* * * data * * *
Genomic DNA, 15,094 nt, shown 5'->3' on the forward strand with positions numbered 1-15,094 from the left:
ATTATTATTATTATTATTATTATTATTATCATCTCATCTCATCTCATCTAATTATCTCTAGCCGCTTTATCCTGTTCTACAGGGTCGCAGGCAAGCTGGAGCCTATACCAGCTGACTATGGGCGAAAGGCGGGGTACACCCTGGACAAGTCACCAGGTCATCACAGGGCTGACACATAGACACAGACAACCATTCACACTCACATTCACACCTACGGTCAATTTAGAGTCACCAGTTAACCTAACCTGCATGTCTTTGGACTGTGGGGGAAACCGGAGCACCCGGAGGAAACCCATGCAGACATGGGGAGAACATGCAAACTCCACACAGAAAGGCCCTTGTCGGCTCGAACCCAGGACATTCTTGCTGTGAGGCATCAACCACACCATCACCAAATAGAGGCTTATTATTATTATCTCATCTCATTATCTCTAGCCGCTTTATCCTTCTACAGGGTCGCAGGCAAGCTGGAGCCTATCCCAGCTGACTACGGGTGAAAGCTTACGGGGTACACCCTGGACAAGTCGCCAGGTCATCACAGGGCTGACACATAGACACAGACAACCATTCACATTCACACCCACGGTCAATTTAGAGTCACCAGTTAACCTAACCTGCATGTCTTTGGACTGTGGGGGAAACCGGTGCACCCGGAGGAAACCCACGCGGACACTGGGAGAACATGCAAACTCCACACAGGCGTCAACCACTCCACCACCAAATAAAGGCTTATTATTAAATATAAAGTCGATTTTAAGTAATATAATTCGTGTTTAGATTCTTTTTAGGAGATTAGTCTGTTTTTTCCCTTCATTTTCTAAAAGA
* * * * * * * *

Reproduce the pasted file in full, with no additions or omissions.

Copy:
Genomic DNA, 15,094 nt, shown 5'->3' on the forward strand with positions numbered 1-15,094 from the left:
ATTATTATTATTATTATTATTATTATTATCATCTCATCTCATCTCATCTAATTATCTCTAGCCGCTTTATCCTGTTCTACAGGGTCGCAGGCAAGCTGGAGCCTATACCAGCTGACTATGGGCGAAAGGCGGGGTACACCCTGGACAAGTCACCAGGTCATCACAGGGCTGACACATAGACACAGACAACCATTCACACTCACATTCACACCTACGGTCAATTTAGAGTCACCAGTTAACCTAACCTGCATGTCTTTGGACTGTGGGGGAAACCGGAGCACCCGGAGGAAACCCATGCAGACATGGGGAGAACATGCAAACTCCACACAGAAAGGCCCTTGTCGGCTCGAACCCAGGACATTCTTGCTGTGAGGCATCAACCACACCATCACCAAATAGAGGCTTATTATTATTATCTCATCTCATTATCTCTAGCCGCTTTATCCTTCTACAGGGTCGCAGGCAAGCTGGAGCCTATCCCAGCTGACTACGGGTGAAAGCTTACGGGGTACACCCTGGACAAGTCGCCAGGTCATCACAGGGCTGACACATAGACACAGACAACCATTCACATTCACACCCACGGTCAATTTAGAGTCACCAGTTAACCTAACCTGCATGTCTTTGGACTGTGGGGGAAACCGGTGCACCCGGAGGAAACCCACGCGGACACTGGGAGAACATGCAAACTCCACACAGGCGTCAACCACTCCACCACCAAATAAAGGCTTATTATTAAATATAAAGTCGATTTTAAGTAATATAATTCGTGTTTAGATTCTTTTTAGGAGATTAGTCTGTTTTTTCCCTTCATTTTCTAAAAGA